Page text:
Health Insurance and Medical Benefits

You know that many workers don't have health benefits through their employers, and you understand that employers generally don't have to give them. But you notice that your employer is giving health benefits to some favored employees, and not making any similar offers to you. You and your family can't go to the doctor's office because you can't afford to. You feel that this is unfair, and you may be right. Discrimination in health insurance or health benefits is illegal under the Employee Retirement Income Security Act (ERISA), and it is illegal in New York State and New York City for your employer to unfairly give health insurance or health benefits to some employees and not to others.

Your employer does not have to give you health benefits and may not have to provide a specific monetary amount of benefits if it does choose to have a plan. There is an incentive to give such plans, because they can provide pre-tax compensation and neither the employer nor the employee may have to pay payroll taxes. If your employer chooses to have a health plan, then it must give you a fair opportunity to participate based on prescribed rules. The Affordable Care Act, often referred to as Obamacare, will make additional health plan requirements of larger employers.

Your employer may misclassify you as an independent contractor, even though your employer is in control of your work and you are really an employee. The employer will give you a 1099, and make you get your own medical insurance, even though it gives medical insurance to other workers. An employer has an incentive to classify employees as an independent contractors because it will save money by not paying health insurance premiums for you, as it does for workers that it favors.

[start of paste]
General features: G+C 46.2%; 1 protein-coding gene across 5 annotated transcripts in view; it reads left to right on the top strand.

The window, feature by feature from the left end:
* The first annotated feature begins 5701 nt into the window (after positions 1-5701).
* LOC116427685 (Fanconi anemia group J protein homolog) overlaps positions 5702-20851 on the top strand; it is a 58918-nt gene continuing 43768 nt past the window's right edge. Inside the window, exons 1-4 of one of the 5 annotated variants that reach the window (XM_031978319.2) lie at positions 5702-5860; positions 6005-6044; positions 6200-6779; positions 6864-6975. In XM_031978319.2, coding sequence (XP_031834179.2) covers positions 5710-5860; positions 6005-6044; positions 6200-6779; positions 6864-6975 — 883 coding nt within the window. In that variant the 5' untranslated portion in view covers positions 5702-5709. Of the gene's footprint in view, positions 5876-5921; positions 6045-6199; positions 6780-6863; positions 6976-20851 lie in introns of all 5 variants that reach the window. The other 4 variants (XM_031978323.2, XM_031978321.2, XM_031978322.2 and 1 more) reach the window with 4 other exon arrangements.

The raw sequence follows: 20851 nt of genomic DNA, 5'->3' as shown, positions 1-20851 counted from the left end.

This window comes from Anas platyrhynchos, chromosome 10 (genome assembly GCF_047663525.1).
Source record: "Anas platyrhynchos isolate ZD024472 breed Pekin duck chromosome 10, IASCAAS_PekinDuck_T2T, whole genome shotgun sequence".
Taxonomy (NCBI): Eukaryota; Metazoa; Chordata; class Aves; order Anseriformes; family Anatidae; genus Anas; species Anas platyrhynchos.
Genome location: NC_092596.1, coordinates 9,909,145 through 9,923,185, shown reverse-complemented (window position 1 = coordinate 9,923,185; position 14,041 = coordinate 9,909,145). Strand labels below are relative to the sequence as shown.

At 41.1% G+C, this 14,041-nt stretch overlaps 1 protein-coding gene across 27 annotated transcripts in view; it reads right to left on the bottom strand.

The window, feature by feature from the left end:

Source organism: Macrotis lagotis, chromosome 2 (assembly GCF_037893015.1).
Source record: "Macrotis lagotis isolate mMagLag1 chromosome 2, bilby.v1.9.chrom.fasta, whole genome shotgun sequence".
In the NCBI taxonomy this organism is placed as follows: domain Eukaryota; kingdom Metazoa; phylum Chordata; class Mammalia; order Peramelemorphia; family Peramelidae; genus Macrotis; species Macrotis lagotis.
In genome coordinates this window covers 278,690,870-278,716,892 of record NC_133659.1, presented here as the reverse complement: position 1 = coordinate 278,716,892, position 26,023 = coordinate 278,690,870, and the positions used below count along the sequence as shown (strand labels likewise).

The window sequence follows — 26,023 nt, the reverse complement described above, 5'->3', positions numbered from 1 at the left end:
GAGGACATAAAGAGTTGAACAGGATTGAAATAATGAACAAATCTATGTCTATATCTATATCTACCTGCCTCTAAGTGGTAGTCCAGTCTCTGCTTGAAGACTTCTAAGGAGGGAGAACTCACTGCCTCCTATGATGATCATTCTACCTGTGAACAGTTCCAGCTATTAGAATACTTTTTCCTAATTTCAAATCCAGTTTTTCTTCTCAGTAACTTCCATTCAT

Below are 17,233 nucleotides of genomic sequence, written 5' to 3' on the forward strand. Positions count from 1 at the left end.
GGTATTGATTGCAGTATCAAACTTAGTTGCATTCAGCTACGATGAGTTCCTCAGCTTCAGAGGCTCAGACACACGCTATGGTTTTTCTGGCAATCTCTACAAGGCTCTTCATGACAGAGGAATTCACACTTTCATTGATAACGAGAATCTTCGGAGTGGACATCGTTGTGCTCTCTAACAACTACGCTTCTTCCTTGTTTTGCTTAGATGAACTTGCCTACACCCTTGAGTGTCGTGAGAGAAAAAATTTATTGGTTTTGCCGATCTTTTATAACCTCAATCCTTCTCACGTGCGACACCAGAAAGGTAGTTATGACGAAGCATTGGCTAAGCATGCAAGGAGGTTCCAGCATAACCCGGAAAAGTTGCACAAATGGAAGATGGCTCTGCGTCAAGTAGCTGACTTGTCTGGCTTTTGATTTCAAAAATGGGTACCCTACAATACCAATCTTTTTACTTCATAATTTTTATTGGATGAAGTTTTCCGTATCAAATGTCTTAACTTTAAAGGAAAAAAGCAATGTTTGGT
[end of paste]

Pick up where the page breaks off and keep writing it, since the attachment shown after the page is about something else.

If you lose your job, and you had employer sponsored health insurance with an employer that has 20 or more than employees, you may be entitled to continue coverage under the employer’s health plan for 18 months, under The Consolidated Omnibus Budget Reconciliation Act (COBRA). However, you will have to pay the full amount of the insurance premium yourself, plus up to a 2% administration fee. These COBRA premiums can often be high, especially if you work for a large employer which has expensive health coverage. You may do better getting your own insurance, especially with the advent of The Affordable Care Act, which may give reasonable options at reasonable expense.

Once having established a health plan, your employer cannot discriminate against you by firing you to prevent you from participating in the plan. For example, your health deteriorates, and you need a lot of medical care whose expenses are covered by your employer’s health plan. Your employer thinks his premiums will go up, and fires you. Your employer cannot fire you because he does not want his premiums to rise. This kind of conduct would also be a violation of disability discrimination laws, since your benefits are being taken away because of your disability. Nor can your employer retaliate against you because you complain that you are not getting health coverage to which you are entitled under the employer’s health plan.

Contact us online or call us at (212) 949-1001 so that we can review if your New York City employer has subjected you to discrimination in health insurance and medical benefits.

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